I’m going to be honest here:
I have a love/hate relationship with this time of year.
It’s the most wonderful time of the year, but it’s also the busiest.
There’s tradition and joy and happiness and family and friends and wonderful food and scents and giving … and all the hustle and bustle and scheduling and madness that goes with it.
I usually take one of two approaches to the holidays: I either try to do everything and drive myself crazy, or I try to do as little as possible and feel like I’m missing out. I haven’t found a balance. I’m not sure there is one. If I ever find it, I’ll let you know. This year, I’m going to try something a little different:
I know, Thanksgiving is over. Christmas season is in full swing now. Every November I see a few people on Facebook do a Thanksgiving challenge where they post something they’re thankful for every day. I know it feels like I’m late to the party, like the Thanksgiving ship (or gravy boat?) has sailed, but stick with me here for a second. Why stop being thankful after Thanksgiving?
Christmas is a celebration of giving, and by the very nature of giving, it is also a celebration of receiving. I was taught to be thankful for my gifts. I was even taught to write thank you notes, although I have to admit, I never do. I do enjoy gifts, however, and I am thankful for them. My life is full of gifts, not just the ones that come wrapped with pretty paper and bows. My relationships with the people in my life are great gifts. And of course, there is no greater gift than the one we celebrate every Christmas: God’s gift of eternal life in Christ. I want to celebrate all those gifts by living in a spirit of gratitude this December.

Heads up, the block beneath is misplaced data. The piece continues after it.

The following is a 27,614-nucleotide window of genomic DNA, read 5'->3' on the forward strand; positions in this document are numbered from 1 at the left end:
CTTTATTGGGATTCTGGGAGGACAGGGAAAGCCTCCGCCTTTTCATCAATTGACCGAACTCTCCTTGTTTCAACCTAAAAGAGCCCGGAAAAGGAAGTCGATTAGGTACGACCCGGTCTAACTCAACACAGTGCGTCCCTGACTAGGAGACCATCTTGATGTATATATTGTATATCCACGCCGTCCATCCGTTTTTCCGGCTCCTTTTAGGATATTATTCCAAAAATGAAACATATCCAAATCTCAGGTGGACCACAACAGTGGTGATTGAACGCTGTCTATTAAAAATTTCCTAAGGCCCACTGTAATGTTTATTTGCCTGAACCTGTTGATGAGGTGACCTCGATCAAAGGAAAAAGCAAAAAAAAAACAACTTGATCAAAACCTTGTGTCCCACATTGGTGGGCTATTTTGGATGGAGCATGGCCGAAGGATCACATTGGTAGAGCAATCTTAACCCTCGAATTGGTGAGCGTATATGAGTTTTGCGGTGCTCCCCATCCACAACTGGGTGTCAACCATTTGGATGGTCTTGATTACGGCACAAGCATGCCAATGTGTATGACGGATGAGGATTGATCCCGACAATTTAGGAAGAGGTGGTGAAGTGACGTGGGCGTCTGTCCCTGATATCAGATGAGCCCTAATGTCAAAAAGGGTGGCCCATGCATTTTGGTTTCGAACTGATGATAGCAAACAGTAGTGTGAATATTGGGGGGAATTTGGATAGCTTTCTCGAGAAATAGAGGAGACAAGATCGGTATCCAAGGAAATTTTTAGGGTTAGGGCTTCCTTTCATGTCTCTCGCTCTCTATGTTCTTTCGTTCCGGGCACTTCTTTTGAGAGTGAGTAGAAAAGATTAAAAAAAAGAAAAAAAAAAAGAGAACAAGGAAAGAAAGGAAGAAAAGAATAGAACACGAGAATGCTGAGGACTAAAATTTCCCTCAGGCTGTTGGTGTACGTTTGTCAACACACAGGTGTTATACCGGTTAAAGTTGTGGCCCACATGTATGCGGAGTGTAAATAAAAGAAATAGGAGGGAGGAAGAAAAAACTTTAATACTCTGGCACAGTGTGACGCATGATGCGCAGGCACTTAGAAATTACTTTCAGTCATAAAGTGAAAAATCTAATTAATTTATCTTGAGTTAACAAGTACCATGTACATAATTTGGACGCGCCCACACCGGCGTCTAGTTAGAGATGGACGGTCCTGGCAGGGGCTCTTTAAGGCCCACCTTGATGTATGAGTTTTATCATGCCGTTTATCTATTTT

I can already feel the busy spirit of Christmas creeping in on me. There are so many decisions to make. Which gifts to buy? Which events to attend? Which goodies to bake? I fill my life and my schedule full of good things, but when it’s too full, they start to feel like annoying obligations. I stop enjoying them for what they are, and start resenting them for what they represent to me: My failure, once again, to be that perfect Christmas sugar plum fairy, full of sweetness and spices and the spirit of Christmas. I put too much pressure on myself and if I’m not careful I can end up sounding more like Scrooge than Tiny Tim.
I don’t want to go through another holiday season feeling grumpy. Instead, I want to feel grateful. And I invite you to come along. In my 30 Day Challenge Facebook group, we’ll be posting about something we’re thankful for every day.
And God bless us, every one!”
Have you joined my Facebook group yet? If not, what are you waiting for? It’s great! If you’re not on Facebook, please feel free to leave comments here about what you are thankful for.
1 thought on “On Gratitude During the Holidays”
Love this post: that balance sure does feel impossible to find, but gratitude seems like the best possible antidote to both doing-all-the-things and FOMO
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